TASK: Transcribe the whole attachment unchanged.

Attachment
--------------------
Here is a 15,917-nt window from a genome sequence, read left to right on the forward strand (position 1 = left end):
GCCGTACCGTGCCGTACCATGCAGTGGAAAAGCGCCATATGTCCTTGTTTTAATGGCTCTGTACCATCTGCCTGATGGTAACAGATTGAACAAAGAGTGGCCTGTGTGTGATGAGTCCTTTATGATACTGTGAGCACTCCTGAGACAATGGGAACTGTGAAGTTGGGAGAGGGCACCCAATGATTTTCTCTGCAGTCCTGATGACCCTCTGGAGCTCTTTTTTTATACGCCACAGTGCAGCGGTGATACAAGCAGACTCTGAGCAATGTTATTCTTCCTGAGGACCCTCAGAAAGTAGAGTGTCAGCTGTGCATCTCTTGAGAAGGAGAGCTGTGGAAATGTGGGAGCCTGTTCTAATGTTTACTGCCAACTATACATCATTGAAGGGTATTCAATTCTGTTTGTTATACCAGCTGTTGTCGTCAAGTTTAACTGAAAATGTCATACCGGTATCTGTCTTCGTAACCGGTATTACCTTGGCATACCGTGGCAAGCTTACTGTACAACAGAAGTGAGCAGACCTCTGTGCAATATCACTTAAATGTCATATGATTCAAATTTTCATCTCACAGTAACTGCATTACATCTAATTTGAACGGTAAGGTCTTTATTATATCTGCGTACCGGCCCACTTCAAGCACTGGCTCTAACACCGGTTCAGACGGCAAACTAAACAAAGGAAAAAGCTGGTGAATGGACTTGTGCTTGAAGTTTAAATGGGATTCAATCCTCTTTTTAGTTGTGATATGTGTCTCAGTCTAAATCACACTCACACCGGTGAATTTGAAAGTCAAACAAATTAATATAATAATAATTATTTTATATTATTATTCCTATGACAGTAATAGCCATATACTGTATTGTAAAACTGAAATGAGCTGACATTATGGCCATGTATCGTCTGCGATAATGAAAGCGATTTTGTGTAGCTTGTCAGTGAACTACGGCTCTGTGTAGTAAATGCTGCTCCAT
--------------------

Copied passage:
Here is a 15,917-nt window from a genome sequence, read left to right on the forward strand (position 1 = left end):
GCCGTACCGTGCCGTACCATGCAGTGGAAAAGCGCCATATGTCCTTGTTTTAATGGCTCTGTACCATCTGCCTGATGGTAACAGATTGAACAAAGAGTGGCCTGTGTGTGATGAGTCCTTTATGATACTGTGAGCACTCCTGAGACAATGGGAACTGTGAAGTTGGGAGAGGGCACCCAATGATTTTCTCTGCAGTCCTGATGACCCTCTGGAGCTCTTTTTTTATACGCCACAGTGCAGCGGTGATACAAGCAGACTCTGAGCAATGTTATTCTTCCTGAGGACCCTCAGAAAGTAGAGTGTCAGCTGTGCATCTCTTGAGAAGGAGAGCTGTGGAAATGTGGGAGCCTGTTCTAATGTTTACTGCCAACTATACATCATTGAAGGGTATTCAATTCTGTTTGTTATACCAGCTGTTGTCGTCAAGTTTAACTGAAAATGTCATACCGGTATCTGTCTTCGTAACCGGTATTACCTTGGCATACCGTGGCAAGCTTACTGTACAACAGAAGTGAGCAGACCTCTGTGCAATATCACTTAAATGTCATATGATTCAAATTTTCATCTCACAGTAACTGCATTACATCTAATTTGAACGGTAAGGTCTTTATTATATCTGCGTACCGGCCCACTTCAAGCACTGGCTCTAACACCGGTTCAGACGGCAAACTAAACAAAGGAAAAAGCTGGTGAATGGACTTGTGCTTGAAGTTTAAATGGGATTCAATCCTCTTTTTAGTTGTGATATGTGTCTCAGTCTAAATCACACTCACACCGGTGAATTTGAAAGTCAAACAAATTAATATAATAATAATTATTTTATATTATTATTCCTATGACAGTAATAGCCATATACTGTATTGTAAAACTGAAATGAGCTGACATTATGGCCATGTATCGTCTGCGATAATGAAAGCGATTTTGTGTAGCTTGTCAGTGAACTACGGCTCTGTGTAGTAAATGCTGCTCCAT